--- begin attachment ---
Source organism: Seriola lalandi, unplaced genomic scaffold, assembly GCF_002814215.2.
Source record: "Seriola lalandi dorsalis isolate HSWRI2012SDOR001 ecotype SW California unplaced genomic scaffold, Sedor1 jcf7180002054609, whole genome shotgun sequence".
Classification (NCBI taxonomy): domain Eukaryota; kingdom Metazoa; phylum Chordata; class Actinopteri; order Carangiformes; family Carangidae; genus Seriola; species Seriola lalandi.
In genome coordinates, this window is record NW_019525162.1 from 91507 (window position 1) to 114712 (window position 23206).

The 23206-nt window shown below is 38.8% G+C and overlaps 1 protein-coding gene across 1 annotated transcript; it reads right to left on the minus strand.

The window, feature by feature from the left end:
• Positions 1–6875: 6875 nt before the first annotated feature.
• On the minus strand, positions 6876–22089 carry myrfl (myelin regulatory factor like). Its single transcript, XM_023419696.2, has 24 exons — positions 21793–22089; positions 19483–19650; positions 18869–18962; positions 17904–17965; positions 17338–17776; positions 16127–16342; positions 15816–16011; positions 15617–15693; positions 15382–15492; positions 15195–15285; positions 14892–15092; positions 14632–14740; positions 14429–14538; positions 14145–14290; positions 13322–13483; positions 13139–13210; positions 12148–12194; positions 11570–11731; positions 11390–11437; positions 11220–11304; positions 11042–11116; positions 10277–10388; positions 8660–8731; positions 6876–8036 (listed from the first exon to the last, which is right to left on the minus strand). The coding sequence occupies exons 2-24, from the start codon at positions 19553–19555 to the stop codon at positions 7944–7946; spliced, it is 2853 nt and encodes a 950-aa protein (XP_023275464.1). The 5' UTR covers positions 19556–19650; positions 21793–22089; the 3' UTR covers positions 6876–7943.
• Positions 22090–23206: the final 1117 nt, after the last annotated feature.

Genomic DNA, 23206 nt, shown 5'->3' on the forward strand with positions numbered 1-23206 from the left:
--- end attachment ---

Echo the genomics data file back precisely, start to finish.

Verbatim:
Source organism: Seriola lalandi, unplaced genomic scaffold, assembly GCF_002814215.2.
Source record: "Seriola lalandi dorsalis isolate HSWRI2012SDOR001 ecotype SW California unplaced genomic scaffold, Sedor1 jcf7180002054609, whole genome shotgun sequence".
Classification (NCBI taxonomy): domain Eukaryota; kingdom Metazoa; phylum Chordata; class Actinopteri; order Carangiformes; family Carangidae; genus Seriola; species Seriola lalandi.
In genome coordinates, this window is record NW_019525162.1 from 91507 (window position 1) to 114712 (window position 23206).

The 23206-nt window shown below is 38.8% G+C and overlaps 1 protein-coding gene across 1 annotated transcript; it reads right to left on the minus strand.

The window, feature by feature from the left end:
• Positions 1–6875: 6875 nt before the first annotated feature.
• On the minus strand, positions 6876–22089 carry myrfl (myelin regulatory factor like). Its single transcript, XM_023419696.2, has 24 exons — positions 21793–22089; positions 19483–19650; positions 18869–18962; positions 17904–17965; positions 17338–17776; positions 16127–16342; positions 15816–16011; positions 15617–15693; positions 15382–15492; positions 15195–15285; positions 14892–15092; positions 14632–14740; positions 14429–14538; positions 14145–14290; positions 13322–13483; positions 13139–13210; positions 12148–12194; positions 11570–11731; positions 11390–11437; positions 11220–11304; positions 11042–11116; positions 10277–10388; positions 8660–8731; positions 6876–8036 (listed from the first exon to the last, which is right to left on the minus strand). The coding sequence occupies exons 2-24, from the start codon at positions 19553–19555 to the stop codon at positions 7944–7946; spliced, it is 2853 nt and encodes a 950-aa protein (XP_023275464.1). The 5' UTR covers positions 19556–19650; positions 21793–22089; the 3' UTR covers positions 6876–7943.
• Positions 22090–23206: the final 1117 nt, after the last annotated feature.

Genomic DNA, 23206 nt, shown 5'->3' on the forward strand with positions numbered 1-23206 from the left: